Sunday, May 04, 2008

law library, part 5

you'd think I'd get sick of writing about of this, but it's nice to see something happening...

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Law library: on road to repair?

By Sam Bhagwat

of the Valley Mirror

A man with a plan.

That’s Butte County law librarian John Zorbas, who presented ideas Thursday for making Glenn County’s broken law library work.

He negotiated with a Berkeley publisher for access to OnLaw, a basic, easy-to-use online legal research tool, and listed some basic sets of law code books to buy: annotated code, rules of procedure, evidence, and so forth.

And, the total price was well within Glenn County’s $11,000 yearly budget.

Those present were impressed with Mr. Zorbas’s ideas and enthusiasm.

“What would it take for you to be our law librarian?”, asked county counsel and board member Tom Agin.

The financial administration would still come through Glenn County, Mr. Again proposed, “but the hard questions would come to you.”

“I think that would work,” Mr. Zorbas replied.

Mr. Zorbas runs a tight, efficient operation, especially compared to Glenn’s.

Butte has seven times the population and its law library 20 times the budget, but receives 100 times more usage, as the MIRROR documented in a four-part March series. The few Glenn County users are frustrated with a slow online system designed for legal professionals rather than the average citizens.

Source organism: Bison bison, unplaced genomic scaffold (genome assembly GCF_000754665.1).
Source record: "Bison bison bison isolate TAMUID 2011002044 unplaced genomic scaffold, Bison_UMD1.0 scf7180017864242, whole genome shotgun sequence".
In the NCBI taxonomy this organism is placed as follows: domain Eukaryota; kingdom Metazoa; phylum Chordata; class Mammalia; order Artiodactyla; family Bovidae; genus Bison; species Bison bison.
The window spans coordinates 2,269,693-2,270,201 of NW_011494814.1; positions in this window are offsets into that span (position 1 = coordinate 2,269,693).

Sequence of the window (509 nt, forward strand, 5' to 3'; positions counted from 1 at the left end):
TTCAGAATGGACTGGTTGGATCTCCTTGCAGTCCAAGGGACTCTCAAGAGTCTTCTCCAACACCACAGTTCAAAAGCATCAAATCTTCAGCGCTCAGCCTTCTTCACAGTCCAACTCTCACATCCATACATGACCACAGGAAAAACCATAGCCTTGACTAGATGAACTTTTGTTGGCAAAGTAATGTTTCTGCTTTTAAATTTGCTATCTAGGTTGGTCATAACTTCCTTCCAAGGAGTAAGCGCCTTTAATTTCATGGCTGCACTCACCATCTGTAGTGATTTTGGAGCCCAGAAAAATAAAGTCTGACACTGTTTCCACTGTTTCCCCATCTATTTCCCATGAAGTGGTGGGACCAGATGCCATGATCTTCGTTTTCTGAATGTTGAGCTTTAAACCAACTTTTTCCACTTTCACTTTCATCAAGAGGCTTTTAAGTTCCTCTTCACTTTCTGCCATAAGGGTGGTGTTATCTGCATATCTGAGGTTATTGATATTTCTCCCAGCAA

Mr. Zorbas proposed running the law library largely in the same manner it is run now, off of the public library computers, with legal self-help program SHARP possibly helping out with shelf space.

But, says the experienced Mr. Zorbas, OnLaw is actually user-friendly, instead of the currently-used LexisNexis system, designed for lawyers.

On the book side, Glenn County libraries have only a couple shelves of outdated law books now; Mr. Zorbas’s ideas would add many resources who prefer to flip instead of browse.

The proposed system for Glenn County, Mr. Zorbas added, is also something he wants for outlying regions in Butte County, like Paradise.

The law library board met without a quorum, as Judge Angus Saint-Evens and two lawyers were tied up unexpectedly in court.

Mr. Agin, who resigned a month ago as the law librarian, was appointed at the last supervisors’ meeting as a library member.

At the meeting, he said he never knew he had been made law librarian in the first place, and didn’t particularly care to be involved longer.

“I would be more than happy to not have anything to do with this anymore,” he said.

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